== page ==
The board of directors with Otabil as chairman “ratified a proposal to increase the fees and benefits of directors (themselves), including two first and business class air tickets for all members of the board.”
Further, 130 million cedis of the given 610 million cedis “was transferred to Alltime Capital, a transfer that needed some explanation from the CEO Ato Essien who said the transfers were “strategic,” and “highly classified information.”
“The transfers were expected back into the bank by March 2016 – in five months, he said with additional assurance from the chairman, Dr Mensa Otabil.”
It gets worse: a published internal report outlines how millions of the bank money was used to buy a property at Labone, Accra—and concludes with the names of shareholders as well as share liabilities as follows:
1. Mr Willaim Ato Essien 5229,529,910.28
2. Dr Stephen Enchill 116,246,711.79
3. Mr John Kofi Mensah 105,678,828.90
4. Otabil& Associates Rep
by Dr. M. Otabil 73,975,180.23
5. Isaac Osah Thompson-Mensah 52,839,414.45
6. Mr. Kinsley Attah Ghansah 52,839,414.45
7. Mr Isaac Oheneba Osei Akoto 52,839,414.45
8. International Gospel Church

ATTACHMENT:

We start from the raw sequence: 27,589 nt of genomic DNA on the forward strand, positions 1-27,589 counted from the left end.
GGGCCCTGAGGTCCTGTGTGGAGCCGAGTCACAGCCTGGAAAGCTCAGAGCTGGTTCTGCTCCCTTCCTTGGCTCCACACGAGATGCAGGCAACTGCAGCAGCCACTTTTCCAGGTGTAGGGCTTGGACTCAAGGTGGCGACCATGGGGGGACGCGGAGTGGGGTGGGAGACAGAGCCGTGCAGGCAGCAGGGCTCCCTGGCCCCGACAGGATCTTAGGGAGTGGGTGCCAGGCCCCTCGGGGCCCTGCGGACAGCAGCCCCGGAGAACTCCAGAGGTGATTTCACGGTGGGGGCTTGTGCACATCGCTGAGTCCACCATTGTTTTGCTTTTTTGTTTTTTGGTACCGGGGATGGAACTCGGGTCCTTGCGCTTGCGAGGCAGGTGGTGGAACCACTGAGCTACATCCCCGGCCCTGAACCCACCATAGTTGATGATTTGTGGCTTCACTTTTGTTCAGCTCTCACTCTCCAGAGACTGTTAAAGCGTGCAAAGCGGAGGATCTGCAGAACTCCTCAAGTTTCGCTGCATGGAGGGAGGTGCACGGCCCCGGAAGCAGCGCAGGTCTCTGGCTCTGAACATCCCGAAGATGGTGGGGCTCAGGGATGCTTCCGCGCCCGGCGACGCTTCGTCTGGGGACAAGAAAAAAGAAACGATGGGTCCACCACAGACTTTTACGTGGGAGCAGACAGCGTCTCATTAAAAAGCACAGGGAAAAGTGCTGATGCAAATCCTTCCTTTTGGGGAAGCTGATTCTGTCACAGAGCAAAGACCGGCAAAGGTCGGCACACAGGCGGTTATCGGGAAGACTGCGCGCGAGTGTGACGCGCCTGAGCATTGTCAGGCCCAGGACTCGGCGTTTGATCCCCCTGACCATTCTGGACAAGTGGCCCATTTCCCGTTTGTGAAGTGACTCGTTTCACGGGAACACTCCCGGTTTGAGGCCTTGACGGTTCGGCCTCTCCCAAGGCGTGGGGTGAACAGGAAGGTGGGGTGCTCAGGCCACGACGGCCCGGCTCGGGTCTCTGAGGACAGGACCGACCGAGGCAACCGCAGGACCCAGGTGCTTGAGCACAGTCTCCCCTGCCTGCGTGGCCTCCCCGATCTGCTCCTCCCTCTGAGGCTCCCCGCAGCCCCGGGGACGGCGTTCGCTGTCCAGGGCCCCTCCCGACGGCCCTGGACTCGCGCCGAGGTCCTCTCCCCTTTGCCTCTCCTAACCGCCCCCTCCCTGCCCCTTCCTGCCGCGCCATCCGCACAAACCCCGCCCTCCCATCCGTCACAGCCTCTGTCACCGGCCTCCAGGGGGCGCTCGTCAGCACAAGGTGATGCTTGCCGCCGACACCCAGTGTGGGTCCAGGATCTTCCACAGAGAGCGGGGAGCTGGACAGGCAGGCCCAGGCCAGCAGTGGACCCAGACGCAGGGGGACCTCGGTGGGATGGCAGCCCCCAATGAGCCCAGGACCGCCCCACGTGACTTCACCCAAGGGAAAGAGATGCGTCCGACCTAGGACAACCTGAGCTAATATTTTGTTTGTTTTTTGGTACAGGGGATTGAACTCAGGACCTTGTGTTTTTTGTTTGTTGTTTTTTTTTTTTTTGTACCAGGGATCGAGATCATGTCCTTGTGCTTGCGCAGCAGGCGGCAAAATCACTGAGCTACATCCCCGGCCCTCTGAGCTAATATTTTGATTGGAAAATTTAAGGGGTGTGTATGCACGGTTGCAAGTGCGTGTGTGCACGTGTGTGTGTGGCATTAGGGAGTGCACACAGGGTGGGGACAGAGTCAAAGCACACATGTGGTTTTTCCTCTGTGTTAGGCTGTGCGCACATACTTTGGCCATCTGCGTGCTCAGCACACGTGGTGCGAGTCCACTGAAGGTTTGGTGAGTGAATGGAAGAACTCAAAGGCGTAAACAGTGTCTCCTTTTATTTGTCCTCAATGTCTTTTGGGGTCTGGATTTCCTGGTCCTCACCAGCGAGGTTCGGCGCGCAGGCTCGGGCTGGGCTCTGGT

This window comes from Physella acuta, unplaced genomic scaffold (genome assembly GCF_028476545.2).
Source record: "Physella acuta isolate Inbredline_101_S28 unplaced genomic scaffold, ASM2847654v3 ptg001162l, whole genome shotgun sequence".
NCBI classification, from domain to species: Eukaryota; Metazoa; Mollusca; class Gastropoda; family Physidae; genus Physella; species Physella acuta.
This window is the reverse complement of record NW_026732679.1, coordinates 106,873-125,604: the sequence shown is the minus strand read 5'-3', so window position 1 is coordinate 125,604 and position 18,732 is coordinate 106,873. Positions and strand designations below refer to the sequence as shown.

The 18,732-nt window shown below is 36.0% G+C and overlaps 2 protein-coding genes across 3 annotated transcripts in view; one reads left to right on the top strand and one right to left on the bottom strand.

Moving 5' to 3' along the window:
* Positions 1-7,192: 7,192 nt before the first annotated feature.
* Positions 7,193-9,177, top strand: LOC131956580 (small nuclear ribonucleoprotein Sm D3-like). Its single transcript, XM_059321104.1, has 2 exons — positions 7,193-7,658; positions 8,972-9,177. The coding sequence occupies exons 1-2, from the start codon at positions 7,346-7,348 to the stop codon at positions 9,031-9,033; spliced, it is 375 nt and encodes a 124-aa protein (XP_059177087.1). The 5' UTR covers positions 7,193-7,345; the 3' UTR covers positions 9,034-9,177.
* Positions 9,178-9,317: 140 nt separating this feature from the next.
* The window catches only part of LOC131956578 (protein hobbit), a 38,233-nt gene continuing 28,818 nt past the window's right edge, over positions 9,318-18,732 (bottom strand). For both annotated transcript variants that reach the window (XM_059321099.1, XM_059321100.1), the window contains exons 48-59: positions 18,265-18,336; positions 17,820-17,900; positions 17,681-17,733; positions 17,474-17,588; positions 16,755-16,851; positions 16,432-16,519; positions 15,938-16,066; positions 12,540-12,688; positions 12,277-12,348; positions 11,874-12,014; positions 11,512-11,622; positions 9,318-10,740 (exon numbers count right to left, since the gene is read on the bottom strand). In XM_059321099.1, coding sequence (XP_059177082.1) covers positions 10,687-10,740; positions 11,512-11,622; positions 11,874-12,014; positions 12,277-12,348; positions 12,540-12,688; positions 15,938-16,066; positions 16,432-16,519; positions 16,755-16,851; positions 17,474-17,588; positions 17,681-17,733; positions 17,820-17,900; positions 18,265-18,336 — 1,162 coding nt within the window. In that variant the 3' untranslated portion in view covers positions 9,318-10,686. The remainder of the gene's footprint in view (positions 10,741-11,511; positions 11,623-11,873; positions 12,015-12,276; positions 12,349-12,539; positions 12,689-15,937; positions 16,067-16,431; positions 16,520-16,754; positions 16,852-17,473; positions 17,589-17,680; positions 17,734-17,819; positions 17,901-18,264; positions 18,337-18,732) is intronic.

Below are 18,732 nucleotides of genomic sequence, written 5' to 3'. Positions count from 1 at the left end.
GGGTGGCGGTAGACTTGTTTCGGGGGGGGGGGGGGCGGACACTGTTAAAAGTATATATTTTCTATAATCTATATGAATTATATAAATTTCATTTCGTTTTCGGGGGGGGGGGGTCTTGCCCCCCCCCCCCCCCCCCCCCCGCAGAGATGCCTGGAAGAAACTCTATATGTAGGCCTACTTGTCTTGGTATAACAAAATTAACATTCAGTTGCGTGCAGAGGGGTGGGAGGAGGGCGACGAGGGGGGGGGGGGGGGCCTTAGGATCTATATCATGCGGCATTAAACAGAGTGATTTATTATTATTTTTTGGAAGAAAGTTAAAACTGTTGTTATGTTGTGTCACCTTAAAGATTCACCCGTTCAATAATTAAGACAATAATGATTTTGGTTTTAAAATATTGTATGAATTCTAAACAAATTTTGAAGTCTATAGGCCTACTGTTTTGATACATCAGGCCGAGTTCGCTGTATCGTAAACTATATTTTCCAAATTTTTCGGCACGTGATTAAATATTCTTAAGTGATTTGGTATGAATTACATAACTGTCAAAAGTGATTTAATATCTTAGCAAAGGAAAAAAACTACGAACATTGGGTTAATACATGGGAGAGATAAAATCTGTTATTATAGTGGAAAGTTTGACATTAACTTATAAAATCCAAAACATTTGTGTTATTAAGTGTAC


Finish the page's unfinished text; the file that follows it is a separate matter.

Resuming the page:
rep, by Dr Mensah Otabil 31,703,648.67
9. Rev. Edwin Obeng Donkor 2 1,1135,765.78
Total 100 56,788,289.00
Mensa Otabil was not just a director of the bank, he was the chairman and a shareholder. His church, International Central Gospel Church (ICGC), was also a shareholder. This seems like a team of people and their companies, scamming the hell out ordinary Ghanaians.
The huge amount said to have disappeared under his incompetent watch, to be paid by the state, is far bigger than the loss Woyome caused us. And yet, because he is a religious leader, he is being shielded by a bunch of zealots from his church, with a social media ‘I Stand With Him’ campaign.
In the name of God, people continue to do evil, steal from the poor, act recklessly and cause others their lives or livelihood and instead of us holding them to even a higher standard by virtue of what they should represent, we rather jump to their defense backed by the same ‘holy book’ they besmirch—that, touch not my anointed.
If the anointing of God causes financial loss of such magnitude with undulation effects such as loss of jobs and the taxpayers’ footing the eventual bill, then that’s more like the anointing of the other guy they call Satan.
Otabil and his cronies do not deserve any special treatment or collective support, even from the lunatics doing so on social media. They must face the consequence of their actions—and the public must be upset enough. The false religious shield of immunity must be destroyed and he must be treated with gross contempt like we will do if it was a fucking non-religious leader.
If you are not stupid, why would you stand with a man who was the head watch of a bank that did this to its hardworking employees and ‘squandered’ 610 million cedis of our money, given to them by the Bank of Ghana?
By: Chris-Vincent Agyapong Febiri